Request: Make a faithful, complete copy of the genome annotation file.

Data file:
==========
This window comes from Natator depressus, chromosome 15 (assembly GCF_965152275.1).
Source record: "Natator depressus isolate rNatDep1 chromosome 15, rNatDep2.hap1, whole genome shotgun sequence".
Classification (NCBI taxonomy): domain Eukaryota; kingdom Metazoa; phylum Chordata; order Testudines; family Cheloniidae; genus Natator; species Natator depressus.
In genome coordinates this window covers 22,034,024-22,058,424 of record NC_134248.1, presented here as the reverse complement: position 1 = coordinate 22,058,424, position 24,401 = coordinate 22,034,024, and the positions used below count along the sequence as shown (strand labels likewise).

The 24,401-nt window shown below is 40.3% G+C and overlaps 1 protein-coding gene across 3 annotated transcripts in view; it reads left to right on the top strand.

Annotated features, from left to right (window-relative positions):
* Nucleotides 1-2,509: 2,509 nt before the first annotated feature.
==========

This window comes from Natator depressus, chromosome 15 (assembly GCF_965152275.1).
Source record: "Natator depressus isolate rNatDep1 chromosome 15, rNatDep2.hap1, whole genome shotgun sequence".
Classification (NCBI taxonomy): domain Eukaryota; kingdom Metazoa; phylum Chordata; order Testudines; family Cheloniidae; genus Natator; species Natator depressus.
In genome coordinates this window covers 22,034,024-22,058,424 of record NC_134248.1, presented here as the reverse complement: position 1 = coordinate 22,058,424, position 24,401 = coordinate 22,034,024, and the positions used below count along the sequence as shown (strand labels likewise).

The 24,401-nt window shown below is 40.3% G+C and overlaps 1 protein-coding gene across 3 annotated transcripts in view; it reads left to right on the top strand.

Annotated features, from left to right (window-relative positions):
* Nucleotides 1-2,509: 2,509 nt before the first annotated feature.